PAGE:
THAT REMINDS ME with Marilyn Hagerty: Ski jumpers flew over Grand Forks park in 1936Winter’s worst weather did not deter spectators who gathered at Lincoln Park. There were 60 contestants in the ski jumping competition.
By: Marilyn Hagerty, Grand Forks Herald
On Feb. 16, 1936, a field of 60 outstanding riders from the Northwest gathered in Grand Forks to take part in the tourney sponsored by the Forx Ski Club.
Winter’s worst weather did not deter spectators who gathered at Lincoln Park. There were 60 contestants in the ski jumping competition.
Winter 1936 was as ugly as winter 2011 is turning out to be. But then as now, life went on in Grand Forks. The six-day Winter Carnival in the middle of February drew crowds of hearty people who braved the weather. Kenneth Wood was the general chairman. The event was sponsored by a Winter Carnival committee made up of Ira Gaulke, Lloyd Thompson, Milton Moskau and Kenneth Wood. The group had sponsored the Harvest Festival in the fall.
The Winter Sports Carnival also featured a dogsled derby, and children took part in skating races and a toboggan competition in Central Park.
February also was the month for the Shrine Circus. It came to the City Auditorium with 22 great acts, and there was free dancing nightly.
The American Legion rifle squad patrolled the city streets during the Policemen’s Ball, another February event.
Meanwhile, thousands of former North Dakota residents with friends and family gathered for the annual North Dakota Picnic in Los Angeles. Grand Forks residents made up most of the registration.
The speaker was Sam Clark, Minot, of Jim Jam Jem fame. He was a former mayor of Minot and publisher of independent newspapers at Glendale, Calif.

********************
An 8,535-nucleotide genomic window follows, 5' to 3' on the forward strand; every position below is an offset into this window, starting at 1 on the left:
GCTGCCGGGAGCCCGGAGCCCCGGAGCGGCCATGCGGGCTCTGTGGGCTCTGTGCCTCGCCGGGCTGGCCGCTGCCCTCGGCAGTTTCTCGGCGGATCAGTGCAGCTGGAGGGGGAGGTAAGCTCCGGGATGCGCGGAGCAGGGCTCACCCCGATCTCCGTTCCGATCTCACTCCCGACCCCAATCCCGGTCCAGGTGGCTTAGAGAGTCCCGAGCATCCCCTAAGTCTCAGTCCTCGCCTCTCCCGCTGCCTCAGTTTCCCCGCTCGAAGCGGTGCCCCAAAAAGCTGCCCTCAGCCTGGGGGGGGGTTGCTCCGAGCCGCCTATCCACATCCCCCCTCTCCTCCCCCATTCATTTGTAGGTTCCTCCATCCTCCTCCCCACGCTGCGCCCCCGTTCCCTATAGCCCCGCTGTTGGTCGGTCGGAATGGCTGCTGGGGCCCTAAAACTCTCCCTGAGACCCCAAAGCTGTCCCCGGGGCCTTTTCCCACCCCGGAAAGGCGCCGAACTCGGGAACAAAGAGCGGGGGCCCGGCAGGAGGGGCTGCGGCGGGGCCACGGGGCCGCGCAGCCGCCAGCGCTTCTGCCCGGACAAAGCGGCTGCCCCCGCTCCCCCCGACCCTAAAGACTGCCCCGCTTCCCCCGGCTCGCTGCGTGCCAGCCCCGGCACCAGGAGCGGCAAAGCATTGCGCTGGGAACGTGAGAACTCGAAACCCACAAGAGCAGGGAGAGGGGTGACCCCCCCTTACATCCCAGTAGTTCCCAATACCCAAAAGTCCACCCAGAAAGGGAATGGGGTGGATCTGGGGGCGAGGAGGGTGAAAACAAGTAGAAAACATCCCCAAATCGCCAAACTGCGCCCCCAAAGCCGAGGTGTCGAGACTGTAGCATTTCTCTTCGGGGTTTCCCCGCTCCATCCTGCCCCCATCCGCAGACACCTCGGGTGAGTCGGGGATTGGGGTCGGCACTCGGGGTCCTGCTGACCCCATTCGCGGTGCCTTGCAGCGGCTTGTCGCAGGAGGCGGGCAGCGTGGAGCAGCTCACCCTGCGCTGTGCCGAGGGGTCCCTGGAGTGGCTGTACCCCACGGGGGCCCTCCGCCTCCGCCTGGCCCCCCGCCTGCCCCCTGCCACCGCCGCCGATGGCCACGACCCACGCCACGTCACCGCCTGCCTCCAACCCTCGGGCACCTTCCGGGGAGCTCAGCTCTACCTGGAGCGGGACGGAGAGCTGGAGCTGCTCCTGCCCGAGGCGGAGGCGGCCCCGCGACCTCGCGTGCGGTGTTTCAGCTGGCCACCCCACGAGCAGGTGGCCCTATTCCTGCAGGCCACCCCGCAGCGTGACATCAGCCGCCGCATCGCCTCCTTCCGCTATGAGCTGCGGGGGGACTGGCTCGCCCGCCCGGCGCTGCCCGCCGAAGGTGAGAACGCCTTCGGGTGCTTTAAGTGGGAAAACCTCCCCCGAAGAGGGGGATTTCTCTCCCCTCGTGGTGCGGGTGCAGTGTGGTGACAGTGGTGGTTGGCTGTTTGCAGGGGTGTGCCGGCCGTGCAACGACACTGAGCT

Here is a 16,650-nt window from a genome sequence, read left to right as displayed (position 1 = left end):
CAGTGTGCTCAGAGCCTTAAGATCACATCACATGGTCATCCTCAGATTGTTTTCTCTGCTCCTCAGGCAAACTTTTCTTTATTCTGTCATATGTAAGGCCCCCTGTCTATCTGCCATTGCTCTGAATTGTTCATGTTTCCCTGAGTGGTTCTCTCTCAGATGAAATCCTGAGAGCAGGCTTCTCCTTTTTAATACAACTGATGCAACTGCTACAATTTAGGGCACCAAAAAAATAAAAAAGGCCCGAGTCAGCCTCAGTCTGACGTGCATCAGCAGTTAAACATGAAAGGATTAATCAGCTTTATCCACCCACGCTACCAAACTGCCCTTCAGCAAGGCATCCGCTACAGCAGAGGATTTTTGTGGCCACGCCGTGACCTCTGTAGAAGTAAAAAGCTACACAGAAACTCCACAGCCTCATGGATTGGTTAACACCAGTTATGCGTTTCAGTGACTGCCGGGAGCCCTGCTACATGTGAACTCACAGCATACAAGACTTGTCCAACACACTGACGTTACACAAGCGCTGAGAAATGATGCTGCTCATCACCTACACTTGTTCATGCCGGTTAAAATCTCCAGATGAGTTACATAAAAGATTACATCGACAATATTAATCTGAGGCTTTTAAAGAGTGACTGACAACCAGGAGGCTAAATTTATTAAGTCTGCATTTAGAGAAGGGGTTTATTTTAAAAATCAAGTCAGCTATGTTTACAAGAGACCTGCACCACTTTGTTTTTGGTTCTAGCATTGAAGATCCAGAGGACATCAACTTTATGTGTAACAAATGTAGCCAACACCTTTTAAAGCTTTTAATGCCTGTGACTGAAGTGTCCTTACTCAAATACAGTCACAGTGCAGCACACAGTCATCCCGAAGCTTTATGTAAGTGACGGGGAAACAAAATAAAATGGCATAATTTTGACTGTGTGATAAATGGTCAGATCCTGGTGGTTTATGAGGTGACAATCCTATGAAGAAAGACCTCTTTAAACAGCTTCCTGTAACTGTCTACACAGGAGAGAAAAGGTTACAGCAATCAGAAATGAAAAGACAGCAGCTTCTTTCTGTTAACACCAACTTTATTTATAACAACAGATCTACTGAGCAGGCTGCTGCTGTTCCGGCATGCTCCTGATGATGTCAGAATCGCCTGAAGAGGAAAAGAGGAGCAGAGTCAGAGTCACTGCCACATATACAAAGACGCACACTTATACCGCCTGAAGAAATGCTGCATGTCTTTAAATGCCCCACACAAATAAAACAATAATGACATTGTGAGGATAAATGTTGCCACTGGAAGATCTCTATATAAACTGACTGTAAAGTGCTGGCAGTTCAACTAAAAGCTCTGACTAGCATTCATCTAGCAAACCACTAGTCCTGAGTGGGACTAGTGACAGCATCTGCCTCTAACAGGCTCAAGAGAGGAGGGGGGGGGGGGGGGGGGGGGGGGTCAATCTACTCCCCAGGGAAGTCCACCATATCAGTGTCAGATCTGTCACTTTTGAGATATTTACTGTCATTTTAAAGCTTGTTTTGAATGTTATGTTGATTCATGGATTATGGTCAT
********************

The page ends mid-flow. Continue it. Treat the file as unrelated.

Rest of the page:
Fifteen men and women who received winter degrees at UND went out into the world reciting the following pledge with President John West:
“As I go out, I pledge myself to try to live up to the ideals of my university and to take my stand on the side of right with the best light I know.”
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The way of life 75 years ago is reflected in the ads in the Grand Forks Herald:
The Forx theatre was showing “Sweet Music” with Rudy Vallee ... Thoms Florists was promoting Valentine’s Day ... And other businesses advertising in the Herald included Dunlevy Ice and Fuel, Odell’s department store, Rudh Bros. furniture, Bray’s fashion shop, Bridgeman-Russell Creamery and Panovitz Furniture and Carpet.
Wash frocks were on sale for $1 to $2.95 at M.D. Knox & Co. And you could get Prince Albert smoking tobacco in two-ounce tins that guaranteed 50 pipefuls of fragrant tobacco.
Ely Culbertson, “the bridge master of them all,” produced daily bridge articles and lessons for the Herald and other newspapers. The column was called, “According to Culbertson.”
Anne Morrow Lindbergh’s nonfiction book, “North to the Orient,” was by far the most popular book in the Grand Forks City Library. It had twice as many requests as the most popular fiction work, Harvey Allen’s “Anthony Adverse.”